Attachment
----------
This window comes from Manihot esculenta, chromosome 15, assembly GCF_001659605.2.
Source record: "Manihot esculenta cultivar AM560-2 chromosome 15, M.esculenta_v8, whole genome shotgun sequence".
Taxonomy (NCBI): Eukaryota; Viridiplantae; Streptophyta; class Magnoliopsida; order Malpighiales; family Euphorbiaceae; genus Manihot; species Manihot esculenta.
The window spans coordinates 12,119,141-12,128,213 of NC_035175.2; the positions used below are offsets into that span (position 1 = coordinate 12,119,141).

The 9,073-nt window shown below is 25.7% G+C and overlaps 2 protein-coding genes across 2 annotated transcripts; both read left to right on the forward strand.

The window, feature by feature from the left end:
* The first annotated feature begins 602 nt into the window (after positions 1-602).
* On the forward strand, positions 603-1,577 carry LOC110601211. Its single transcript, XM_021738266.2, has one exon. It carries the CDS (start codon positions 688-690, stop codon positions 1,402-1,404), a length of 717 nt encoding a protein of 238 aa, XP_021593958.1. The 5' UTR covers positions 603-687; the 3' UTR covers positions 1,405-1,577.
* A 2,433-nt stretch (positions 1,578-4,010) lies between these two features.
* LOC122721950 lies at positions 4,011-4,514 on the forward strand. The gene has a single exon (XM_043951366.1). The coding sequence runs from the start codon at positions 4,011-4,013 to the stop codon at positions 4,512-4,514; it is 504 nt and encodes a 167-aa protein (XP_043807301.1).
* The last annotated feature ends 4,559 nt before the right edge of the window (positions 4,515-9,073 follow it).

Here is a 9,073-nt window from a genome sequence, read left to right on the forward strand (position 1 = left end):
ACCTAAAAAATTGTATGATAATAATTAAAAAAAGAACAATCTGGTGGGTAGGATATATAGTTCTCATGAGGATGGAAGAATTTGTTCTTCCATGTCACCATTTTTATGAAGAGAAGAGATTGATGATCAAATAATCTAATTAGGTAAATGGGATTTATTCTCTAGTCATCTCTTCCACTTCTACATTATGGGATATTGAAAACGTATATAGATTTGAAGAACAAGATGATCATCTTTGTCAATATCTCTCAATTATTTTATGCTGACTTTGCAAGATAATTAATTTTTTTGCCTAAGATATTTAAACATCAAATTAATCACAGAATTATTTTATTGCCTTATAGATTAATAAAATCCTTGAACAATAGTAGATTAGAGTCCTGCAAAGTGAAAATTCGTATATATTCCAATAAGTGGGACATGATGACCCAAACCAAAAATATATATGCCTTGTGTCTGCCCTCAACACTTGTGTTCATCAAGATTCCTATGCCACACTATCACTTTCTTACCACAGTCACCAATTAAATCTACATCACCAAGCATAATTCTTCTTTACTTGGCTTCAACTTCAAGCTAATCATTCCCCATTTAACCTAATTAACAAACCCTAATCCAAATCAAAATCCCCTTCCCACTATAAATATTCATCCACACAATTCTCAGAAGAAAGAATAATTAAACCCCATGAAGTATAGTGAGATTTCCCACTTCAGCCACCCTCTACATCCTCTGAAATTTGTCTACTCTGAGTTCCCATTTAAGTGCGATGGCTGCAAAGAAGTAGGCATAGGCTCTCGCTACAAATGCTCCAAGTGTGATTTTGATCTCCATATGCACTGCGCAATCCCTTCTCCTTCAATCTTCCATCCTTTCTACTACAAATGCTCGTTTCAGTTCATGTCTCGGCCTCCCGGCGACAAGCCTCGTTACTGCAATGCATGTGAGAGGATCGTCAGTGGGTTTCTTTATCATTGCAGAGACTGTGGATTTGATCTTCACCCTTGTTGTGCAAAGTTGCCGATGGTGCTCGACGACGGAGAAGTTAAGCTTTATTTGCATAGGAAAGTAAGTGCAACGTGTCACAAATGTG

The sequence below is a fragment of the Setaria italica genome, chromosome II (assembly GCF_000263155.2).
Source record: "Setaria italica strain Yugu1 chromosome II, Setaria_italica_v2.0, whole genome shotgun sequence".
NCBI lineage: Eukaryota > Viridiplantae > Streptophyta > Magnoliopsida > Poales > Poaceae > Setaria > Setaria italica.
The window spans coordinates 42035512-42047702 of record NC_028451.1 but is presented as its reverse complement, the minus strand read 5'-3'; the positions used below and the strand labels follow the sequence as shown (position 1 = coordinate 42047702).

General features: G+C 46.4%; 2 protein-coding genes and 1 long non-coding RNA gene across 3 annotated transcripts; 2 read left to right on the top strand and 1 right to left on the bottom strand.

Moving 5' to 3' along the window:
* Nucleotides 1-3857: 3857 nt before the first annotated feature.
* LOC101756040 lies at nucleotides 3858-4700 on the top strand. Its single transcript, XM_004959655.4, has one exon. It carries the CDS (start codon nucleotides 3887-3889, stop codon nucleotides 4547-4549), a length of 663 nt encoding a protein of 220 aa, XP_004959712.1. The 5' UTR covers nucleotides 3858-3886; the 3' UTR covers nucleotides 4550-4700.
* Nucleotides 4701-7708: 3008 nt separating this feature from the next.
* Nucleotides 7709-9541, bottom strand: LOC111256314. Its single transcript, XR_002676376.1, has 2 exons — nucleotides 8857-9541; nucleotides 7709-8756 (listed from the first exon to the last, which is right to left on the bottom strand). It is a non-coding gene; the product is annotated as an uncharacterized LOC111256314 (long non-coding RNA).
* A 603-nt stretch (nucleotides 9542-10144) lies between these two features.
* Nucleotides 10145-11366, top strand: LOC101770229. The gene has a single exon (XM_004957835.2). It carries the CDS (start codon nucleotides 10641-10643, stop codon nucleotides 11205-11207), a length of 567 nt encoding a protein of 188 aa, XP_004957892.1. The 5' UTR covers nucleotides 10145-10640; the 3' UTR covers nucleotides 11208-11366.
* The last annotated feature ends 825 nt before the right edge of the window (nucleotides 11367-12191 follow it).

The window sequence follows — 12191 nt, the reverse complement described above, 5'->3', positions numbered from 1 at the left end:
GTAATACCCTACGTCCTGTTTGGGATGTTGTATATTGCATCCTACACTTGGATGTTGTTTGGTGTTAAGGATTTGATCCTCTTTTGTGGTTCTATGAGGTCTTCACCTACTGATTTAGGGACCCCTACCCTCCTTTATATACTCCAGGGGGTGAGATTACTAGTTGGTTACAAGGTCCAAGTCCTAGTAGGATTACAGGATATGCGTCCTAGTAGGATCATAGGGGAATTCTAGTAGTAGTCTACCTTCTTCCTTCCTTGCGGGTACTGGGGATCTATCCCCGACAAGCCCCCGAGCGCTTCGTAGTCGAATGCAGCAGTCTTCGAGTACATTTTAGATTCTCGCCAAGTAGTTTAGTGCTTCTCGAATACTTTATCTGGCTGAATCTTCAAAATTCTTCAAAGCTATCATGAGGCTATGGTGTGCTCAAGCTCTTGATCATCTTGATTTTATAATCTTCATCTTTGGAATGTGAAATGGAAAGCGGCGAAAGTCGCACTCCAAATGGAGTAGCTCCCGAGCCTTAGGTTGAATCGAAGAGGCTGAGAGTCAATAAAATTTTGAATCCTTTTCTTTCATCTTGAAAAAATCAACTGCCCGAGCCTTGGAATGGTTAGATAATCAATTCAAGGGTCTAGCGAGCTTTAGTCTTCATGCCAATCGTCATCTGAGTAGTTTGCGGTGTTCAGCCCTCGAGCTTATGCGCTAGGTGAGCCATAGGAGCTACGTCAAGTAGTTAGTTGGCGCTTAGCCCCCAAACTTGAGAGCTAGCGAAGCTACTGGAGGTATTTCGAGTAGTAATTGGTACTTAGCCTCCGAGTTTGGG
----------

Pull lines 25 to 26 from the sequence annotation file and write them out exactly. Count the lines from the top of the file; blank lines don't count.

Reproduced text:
* Nucleotides 10145-11366, top strand: LOC101770229. The gene has a single exon (XM_004957835.2). It carries the CDS (start codon nucleotides 10641-10643, stop codon nucleotides 11205-11207), a length of 567 nt encoding a protein of 188 aa, XP_004957892.1. The 5' UTR covers nucleotides 10145-10640; the 3' UTR covers nucleotides 11208-11366.
* The last annotated feature ends 825 nt before the right edge of the window (nucleotides 11367-12191 follow it).